The latter days of literary Athens were chiefly distinguished by the genius of her ORATORS and PHILOSOPHERS. There were ten Attic orators, whose works were collected by the Greek grammarians, and many of whose orations have come down to us. Their names are Antiphon, Andocides, Lysias, Isocrates, Isaeus, AEschines, Lycurgus, Demosthenes, Hyperides and Dinarchus. ANTIPHON, the earliest of the ten was born B.C. 480. He opened a school of rhetoric, and numbered among his pupils the historian Thucydides. Antiphon was put to death in 411 B.C. for the part which he took in establishing the oligarchy of the Four Hundred.

ANDOCIDES, who was concerned with Alcibiades in the affair of the Hermae, was born at Athens in B.C. 467, tend died probably about 391.

LYSIAS, also born at Athens in 458, was much superior to Andocides as an orator, but being a METIC or resident alien, he was not allowed to speak in the assemblies or courts of justice, and therefore wrote orations for others to deliver.

ISOCRATES was born in 436. After receiving the instructions of some of the most celebrated sophists of the day, he became himself a speech-writer and professor of rhetoric; his weakly constitution and natural timidity preventing him from taking a part in public life. He made away with himself in 338, after the fatal battle of Chaeronea, in despair, it is said, of his country's fate. He took great pains with his compositions, and is reported to have spent ten, or, according to others, fifteen years over his Panegyric oration.

ISAEUS flourished between the end of the Peloponnesian war and the accession of Philip of Macedon. He opened a school of rhetoric at Athens, and is said to have numbered Demosthenes among his pupils. The orations of Isaeus were exclusively judicial, and the whole of the eleven which have come down to us turn on the subject of inheritances.

AESCHINES was born in the year 389, and he was at first a violent anti-Macedonian; but after his embassy along with Demosthenes and others to Philip's court, he was the constant advocate of peace, Demosthenes and AEschines now became the leading speakers on their respective sides, and the heat of political animosity soon degenerated into personal hatred. In 343 Demosthenes charged AEschines with having received bribes from Philip during a second embassy; and the speech in which he brought forward this accusation was answered in another by AEschines. The result of this charge is unknown, but it seems to have detracted from the popularity of AEschines. We have already adverted to his impeachment of Ctesiphon, and the celebrated reply of Demosthenes in his speech DE CORONA. After the banishment of AEschines on this occasion (B.C. 330), he employed himself in teaching rhetoric at Rhodes. He died in Samos in 314. As an orator he was second only to Demosthenes.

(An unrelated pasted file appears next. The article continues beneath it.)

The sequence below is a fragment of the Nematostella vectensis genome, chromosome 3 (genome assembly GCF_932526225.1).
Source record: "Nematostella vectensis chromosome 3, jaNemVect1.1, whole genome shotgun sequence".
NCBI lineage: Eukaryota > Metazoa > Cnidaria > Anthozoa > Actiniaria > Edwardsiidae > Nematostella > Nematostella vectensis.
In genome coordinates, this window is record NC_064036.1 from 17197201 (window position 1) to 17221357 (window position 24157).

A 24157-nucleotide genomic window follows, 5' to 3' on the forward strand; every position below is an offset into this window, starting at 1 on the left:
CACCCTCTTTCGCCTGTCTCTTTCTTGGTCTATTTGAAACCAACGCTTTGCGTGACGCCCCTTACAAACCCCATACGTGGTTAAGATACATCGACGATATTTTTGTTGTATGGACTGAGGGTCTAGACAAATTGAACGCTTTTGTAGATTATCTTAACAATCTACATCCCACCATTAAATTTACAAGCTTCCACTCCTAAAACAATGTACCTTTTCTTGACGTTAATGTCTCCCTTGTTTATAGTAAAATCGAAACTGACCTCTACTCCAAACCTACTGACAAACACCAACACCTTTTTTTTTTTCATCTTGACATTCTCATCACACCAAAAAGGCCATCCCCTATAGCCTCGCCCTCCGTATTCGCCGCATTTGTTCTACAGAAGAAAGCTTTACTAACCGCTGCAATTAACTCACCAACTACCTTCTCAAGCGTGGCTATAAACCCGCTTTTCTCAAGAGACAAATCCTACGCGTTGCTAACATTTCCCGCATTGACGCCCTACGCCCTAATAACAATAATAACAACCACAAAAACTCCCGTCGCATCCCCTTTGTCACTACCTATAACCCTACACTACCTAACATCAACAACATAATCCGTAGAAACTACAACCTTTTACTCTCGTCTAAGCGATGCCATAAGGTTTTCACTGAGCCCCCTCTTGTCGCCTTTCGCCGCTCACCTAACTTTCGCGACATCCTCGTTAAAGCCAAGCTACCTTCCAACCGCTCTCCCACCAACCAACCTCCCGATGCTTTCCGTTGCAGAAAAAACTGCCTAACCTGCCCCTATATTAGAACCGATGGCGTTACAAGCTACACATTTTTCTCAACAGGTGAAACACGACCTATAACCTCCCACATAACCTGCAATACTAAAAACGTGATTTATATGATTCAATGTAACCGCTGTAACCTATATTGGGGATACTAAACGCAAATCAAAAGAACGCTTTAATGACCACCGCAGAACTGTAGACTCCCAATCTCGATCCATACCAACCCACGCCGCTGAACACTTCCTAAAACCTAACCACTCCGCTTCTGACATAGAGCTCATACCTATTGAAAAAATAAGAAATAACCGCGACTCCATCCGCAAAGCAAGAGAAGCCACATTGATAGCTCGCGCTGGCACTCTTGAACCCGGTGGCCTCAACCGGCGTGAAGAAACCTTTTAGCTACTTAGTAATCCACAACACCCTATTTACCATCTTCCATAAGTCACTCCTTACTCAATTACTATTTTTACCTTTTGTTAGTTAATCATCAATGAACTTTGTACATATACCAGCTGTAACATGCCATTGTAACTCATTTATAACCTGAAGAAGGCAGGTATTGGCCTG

Of the life of his great rival, DEMOSTHENES, we have already given some account. The verdict of his contemporaries, ratified by posterity, has pronounced Demosthenes the greatest; orator that ever lived. The principal element of his success must be traced in his purity of purpose, which gave to his arguments all the force of conscientious conviction. The effect of his speeches was still further heightened by a wonderful and almost magic force of diction. The grace and vivacity of his delivery are attested by the well-known anecdote of AEschines, when he read at Rhodes his speech against Ctesiphon. His audience having expressed their surprise that he should have been defeated after such an oration "You would cease to wonder," he remarked, "if you had heard Demosthenes."

The remaining three Attic orators, viz. LYCURGUS, HYPERIDES, and DINARCHUS, were contemporaries of Demosthenes. Lycurgus and Hyperides both belonged to the anti-Macedonian party, and were warm supporters of the policy of Demosthenes. Dinarchus, who is the least important of the Attic orators, survived Demosthenes, and was a friend of Demetrius Phalereus.

The history of Greek PHILOSOPHY, like that of Greek poetry and history, began in Asia Minor. The earliest philosopher of distinction was THALES of Miletus, who was born about B.C. 640, and died in 554 at the age of 90. He was the founder of the IONIC school of philosophy, and to him were traced the first beginnings of geometry and astronomy. The main doctrine of his philosophical system was, that water, or fluid substance was the single original element from which everything came and into which everything returned. ANAXIMANDER, the successor of Thales in the Ionic school, lived from B.C. 610 to 547. He was distinguished for his knowledge of astronomy and geography, and is said to have been the first to introduce the use of the sun-dial into Greece. ANAXIMENES, the third in the series of the Ionian philosophers, lived a little later than Anaximander. He endeavoured, like Thales, to derive the origin of all material things from a single element; and, according to his theory, air was the source of life.